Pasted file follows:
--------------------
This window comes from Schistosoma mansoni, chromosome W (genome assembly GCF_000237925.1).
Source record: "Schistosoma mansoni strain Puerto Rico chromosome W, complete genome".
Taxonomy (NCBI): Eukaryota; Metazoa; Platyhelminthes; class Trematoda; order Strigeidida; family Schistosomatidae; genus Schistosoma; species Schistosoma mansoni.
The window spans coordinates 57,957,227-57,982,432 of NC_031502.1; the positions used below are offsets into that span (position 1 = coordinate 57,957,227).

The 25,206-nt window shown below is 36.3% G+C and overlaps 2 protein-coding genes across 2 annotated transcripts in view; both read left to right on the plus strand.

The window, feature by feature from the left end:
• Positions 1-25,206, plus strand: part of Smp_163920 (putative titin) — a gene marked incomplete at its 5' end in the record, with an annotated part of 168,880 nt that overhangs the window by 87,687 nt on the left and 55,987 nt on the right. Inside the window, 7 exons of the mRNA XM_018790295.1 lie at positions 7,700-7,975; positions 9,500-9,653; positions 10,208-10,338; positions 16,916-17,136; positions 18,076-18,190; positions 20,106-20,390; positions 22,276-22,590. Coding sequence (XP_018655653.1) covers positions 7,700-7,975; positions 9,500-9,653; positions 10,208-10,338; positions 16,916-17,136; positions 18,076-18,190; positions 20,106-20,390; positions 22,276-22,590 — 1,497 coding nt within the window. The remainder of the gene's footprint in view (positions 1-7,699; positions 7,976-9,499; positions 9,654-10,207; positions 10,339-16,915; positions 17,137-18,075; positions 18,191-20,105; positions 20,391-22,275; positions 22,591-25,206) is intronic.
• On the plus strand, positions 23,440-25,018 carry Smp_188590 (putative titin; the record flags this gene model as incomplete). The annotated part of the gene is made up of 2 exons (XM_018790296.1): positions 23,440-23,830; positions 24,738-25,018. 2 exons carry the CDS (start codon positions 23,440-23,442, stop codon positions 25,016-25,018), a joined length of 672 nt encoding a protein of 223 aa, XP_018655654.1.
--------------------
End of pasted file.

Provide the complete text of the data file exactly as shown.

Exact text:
This window comes from Schistosoma mansoni, chromosome W (genome assembly GCF_000237925.1).
Source record: "Schistosoma mansoni strain Puerto Rico chromosome W, complete genome".
Taxonomy (NCBI): Eukaryota; Metazoa; Platyhelminthes; class Trematoda; order Strigeidida; family Schistosomatidae; genus Schistosoma; species Schistosoma mansoni.
The window spans coordinates 57,957,227-57,982,432 of NC_031502.1; the positions used below are offsets into that span (position 1 = coordinate 57,957,227).

The 25,206-nt window shown below is 36.3% G+C and overlaps 2 protein-coding genes across 2 annotated transcripts in view; both read left to right on the plus strand.

The window, feature by feature from the left end:
• Positions 1-25,206, plus strand: part of Smp_163920 (putative titin) — a gene marked incomplete at its 5' end in the record, with an annotated part of 168,880 nt that overhangs the window by 87,687 nt on the left and 55,987 nt on the right. Inside the window, 7 exons of the mRNA XM_018790295.1 lie at positions 7,700-7,975; positions 9,500-9,653; positions 10,208-10,338; positions 16,916-17,136; positions 18,076-18,190; positions 20,106-20,390; positions 22,276-22,590. Coding sequence (XP_018655653.1) covers positions 7,700-7,975; positions 9,500-9,653; positions 10,208-10,338; positions 16,916-17,136; positions 18,076-18,190; positions 20,106-20,390; positions 22,276-22,590 — 1,497 coding nt within the window. The remainder of the gene's footprint in view (positions 1-7,699; positions 7,976-9,499; positions 9,654-10,207; positions 10,339-16,915; positions 17,137-18,075; positions 18,191-20,105; positions 20,391-22,275; positions 22,591-25,206) is intronic.
• On the plus strand, positions 23,440-25,018 carry Smp_188590 (putative titin; the record flags this gene model as incomplete). The annotated part of the gene is made up of 2 exons (XM_018790296.1): positions 23,440-23,830; positions 24,738-25,018. 2 exons carry the CDS (start codon positions 23,440-23,442, stop codon positions 25,016-25,018), a joined length of 672 nt encoding a protein of 223 aa, XP_018655654.1.